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A polyphasic approach to the delimitation of diatom species: a case study for the genus Pinnularia (Bacillariophyta)
Kollár, J.; Pinseel, E.; Vanormelingen, P.; Poulícková, A.; Souffreau, C.; Dvorák, P.; Vyverman, W. (2019). A polyphasic approach to the delimitation of diatom species: a case study for the genus Pinnularia (Bacillariophyta). J. Phycol. 55(2): 365-379. https://hdl.handle.net/10.1111/jpy.12825
In: Journal of Phycology. Blackwell Science: New York. ISSN 0022-3646; e-ISSN 1529-8817, more
Peer reviewed article  

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Keyword
    Marine

Authors  Top 
  • Kollár, J.
  • Pinseel, E., more
  • Vanormelingen, P., more
  • Poulícková, A.
  • Souffreau, C., more
  • Dvorák, P.
  • Vyverman, W., more

Abstract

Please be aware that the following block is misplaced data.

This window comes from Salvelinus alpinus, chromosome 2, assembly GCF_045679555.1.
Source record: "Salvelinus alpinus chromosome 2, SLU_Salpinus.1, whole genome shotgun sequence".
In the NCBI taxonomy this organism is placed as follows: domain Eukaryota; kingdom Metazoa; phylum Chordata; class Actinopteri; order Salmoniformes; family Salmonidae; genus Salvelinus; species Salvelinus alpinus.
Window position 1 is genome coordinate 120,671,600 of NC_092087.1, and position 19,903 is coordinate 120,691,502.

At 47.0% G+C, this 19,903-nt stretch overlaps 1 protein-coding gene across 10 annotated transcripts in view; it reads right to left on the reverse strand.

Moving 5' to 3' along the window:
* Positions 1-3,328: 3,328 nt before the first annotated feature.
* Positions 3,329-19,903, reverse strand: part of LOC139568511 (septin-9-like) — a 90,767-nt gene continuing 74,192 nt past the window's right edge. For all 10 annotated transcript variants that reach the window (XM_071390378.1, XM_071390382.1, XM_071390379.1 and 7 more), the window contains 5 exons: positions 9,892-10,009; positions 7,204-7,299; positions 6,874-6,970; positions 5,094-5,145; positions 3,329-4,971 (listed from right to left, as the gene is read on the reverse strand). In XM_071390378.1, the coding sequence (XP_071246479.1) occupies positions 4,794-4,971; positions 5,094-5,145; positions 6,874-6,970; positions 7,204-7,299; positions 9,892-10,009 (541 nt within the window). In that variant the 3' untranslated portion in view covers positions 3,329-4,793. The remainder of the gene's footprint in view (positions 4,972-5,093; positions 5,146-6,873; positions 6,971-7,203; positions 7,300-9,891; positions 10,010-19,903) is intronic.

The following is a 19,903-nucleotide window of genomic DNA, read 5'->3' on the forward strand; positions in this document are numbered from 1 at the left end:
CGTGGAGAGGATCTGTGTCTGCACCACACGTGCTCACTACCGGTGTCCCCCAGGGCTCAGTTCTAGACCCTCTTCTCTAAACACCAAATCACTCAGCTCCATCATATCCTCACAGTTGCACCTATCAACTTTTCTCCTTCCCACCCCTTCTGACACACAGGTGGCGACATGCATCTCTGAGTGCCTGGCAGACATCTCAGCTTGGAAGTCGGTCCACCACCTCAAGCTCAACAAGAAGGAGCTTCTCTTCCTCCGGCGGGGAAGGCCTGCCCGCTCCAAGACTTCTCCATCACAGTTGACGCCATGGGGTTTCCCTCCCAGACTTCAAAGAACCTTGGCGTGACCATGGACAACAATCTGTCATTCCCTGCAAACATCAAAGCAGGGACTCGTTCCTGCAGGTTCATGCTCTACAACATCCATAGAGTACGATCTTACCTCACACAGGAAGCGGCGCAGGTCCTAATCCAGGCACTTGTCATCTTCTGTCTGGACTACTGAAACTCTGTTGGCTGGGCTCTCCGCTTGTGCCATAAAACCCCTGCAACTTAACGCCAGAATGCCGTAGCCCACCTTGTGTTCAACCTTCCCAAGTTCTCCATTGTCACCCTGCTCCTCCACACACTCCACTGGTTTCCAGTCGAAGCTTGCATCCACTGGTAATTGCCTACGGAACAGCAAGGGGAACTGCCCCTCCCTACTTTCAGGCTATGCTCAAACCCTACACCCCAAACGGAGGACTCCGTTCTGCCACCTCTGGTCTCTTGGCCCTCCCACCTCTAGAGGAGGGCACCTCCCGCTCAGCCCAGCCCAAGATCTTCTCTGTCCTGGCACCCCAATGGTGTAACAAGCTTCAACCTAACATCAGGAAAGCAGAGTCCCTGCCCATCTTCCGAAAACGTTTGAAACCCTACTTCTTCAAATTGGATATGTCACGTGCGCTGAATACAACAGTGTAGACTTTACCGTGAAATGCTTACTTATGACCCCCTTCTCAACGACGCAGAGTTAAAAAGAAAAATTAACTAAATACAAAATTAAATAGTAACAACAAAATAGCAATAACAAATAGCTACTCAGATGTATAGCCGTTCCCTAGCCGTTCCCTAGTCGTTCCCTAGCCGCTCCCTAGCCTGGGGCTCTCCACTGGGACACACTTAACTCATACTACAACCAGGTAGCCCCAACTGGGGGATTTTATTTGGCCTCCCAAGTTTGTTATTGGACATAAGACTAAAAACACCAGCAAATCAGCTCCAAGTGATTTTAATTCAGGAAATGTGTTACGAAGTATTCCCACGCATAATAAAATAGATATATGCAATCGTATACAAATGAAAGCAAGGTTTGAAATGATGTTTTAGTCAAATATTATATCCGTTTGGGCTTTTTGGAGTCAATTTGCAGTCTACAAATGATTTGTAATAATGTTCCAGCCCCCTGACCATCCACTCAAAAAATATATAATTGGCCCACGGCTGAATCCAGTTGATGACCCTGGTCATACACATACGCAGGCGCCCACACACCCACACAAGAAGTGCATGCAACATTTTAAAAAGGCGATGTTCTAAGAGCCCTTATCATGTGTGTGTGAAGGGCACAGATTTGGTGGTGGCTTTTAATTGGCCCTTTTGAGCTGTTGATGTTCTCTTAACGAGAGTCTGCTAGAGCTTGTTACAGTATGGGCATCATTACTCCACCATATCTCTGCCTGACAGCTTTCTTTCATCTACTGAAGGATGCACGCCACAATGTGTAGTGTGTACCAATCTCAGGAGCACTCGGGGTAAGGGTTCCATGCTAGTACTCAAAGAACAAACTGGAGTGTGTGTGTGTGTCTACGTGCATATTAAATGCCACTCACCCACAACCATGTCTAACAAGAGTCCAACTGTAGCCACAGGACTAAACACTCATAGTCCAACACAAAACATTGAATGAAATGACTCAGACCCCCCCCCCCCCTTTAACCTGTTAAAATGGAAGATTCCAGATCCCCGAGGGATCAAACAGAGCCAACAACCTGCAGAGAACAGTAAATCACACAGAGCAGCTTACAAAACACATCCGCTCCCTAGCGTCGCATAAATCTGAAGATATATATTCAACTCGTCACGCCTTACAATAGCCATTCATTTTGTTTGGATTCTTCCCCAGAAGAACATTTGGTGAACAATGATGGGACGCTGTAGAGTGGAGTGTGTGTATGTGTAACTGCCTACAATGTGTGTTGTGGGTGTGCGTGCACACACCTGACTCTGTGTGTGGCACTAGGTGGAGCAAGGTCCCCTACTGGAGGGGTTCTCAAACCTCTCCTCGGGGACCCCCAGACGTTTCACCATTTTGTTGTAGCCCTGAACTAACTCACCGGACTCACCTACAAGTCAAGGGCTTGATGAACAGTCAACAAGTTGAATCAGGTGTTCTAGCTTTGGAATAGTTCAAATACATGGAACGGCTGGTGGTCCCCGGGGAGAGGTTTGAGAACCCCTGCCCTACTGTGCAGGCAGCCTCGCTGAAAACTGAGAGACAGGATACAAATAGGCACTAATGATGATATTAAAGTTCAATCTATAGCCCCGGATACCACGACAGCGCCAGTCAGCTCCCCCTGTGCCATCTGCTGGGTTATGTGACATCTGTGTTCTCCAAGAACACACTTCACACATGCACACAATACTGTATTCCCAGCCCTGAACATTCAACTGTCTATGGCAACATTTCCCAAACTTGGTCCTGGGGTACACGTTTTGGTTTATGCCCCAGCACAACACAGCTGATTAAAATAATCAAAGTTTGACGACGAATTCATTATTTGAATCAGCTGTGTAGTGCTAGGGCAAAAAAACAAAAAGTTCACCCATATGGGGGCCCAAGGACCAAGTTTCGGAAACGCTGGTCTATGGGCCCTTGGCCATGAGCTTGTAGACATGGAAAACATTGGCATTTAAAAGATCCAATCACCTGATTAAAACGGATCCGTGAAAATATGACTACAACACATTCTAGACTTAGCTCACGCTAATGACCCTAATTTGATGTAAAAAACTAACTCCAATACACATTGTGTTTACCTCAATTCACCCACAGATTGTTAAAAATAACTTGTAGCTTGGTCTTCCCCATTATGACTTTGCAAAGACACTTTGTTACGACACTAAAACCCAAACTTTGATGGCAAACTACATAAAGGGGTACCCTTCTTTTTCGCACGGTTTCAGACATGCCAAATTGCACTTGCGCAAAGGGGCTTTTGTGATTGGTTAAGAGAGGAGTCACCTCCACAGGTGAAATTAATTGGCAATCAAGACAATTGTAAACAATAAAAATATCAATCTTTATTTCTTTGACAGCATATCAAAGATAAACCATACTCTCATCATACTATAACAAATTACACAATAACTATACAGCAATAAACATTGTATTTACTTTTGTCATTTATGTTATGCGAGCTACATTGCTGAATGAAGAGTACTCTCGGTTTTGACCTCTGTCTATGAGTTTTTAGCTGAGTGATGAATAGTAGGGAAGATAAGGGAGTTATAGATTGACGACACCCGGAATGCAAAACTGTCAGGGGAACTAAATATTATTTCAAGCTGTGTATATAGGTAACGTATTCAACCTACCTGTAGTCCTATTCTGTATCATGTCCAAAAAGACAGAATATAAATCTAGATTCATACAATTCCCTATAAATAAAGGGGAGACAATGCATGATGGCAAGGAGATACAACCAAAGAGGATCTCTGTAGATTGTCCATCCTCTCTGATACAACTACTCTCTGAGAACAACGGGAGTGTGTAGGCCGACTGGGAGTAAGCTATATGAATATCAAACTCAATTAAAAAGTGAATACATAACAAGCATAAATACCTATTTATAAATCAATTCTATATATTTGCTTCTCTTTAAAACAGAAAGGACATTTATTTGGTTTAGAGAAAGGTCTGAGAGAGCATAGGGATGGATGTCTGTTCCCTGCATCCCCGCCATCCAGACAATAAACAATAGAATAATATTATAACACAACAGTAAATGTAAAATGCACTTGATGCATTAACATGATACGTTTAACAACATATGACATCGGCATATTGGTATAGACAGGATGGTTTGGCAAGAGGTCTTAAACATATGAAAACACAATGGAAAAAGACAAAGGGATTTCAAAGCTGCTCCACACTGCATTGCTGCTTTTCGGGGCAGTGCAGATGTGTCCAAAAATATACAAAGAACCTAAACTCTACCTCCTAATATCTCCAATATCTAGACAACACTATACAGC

Diatoms are one of the most abundant and arguably the most species‐rich group of protists. Diatom species delimitation has been often based exclusively on the recognition of morphological discontinuities without investigation of other lines of evidence. Even though DNA sequences and reproductive experiments have revealed several examples of (pseudo)cryptic diversity, our understanding of diatom species boundaries and diversity remains limited. The cosmopolitan pennate raphid diatom genus Pinnularia represents one of the most taxon‐rich diatom genera. In this study, we focused on the delimitation of species in one of the major clades of the genus, the Pinnularia subgibba group, based on 105 strains from a worldwide origin. We compared genetic distances between the sequences of seven molecular markers and selected the most variable pair, the mitochondrial cox1 and nuclear encoded LSU rDNA, to formulate a primary hypothesis on the species limits using three single‐locus automated species delimitation methods. We compared the DNA‐based primary hypotheses with morphology and with other available lines of evidence. The results indicate that our dataset comprised 15 species of the P. subgibba group. The vast majority of these taxa have an uncertain taxonomic identity, suggesting that several may be unknown to science and/or members of (pseudo)cryptic species complexes within the P. subgibba group.

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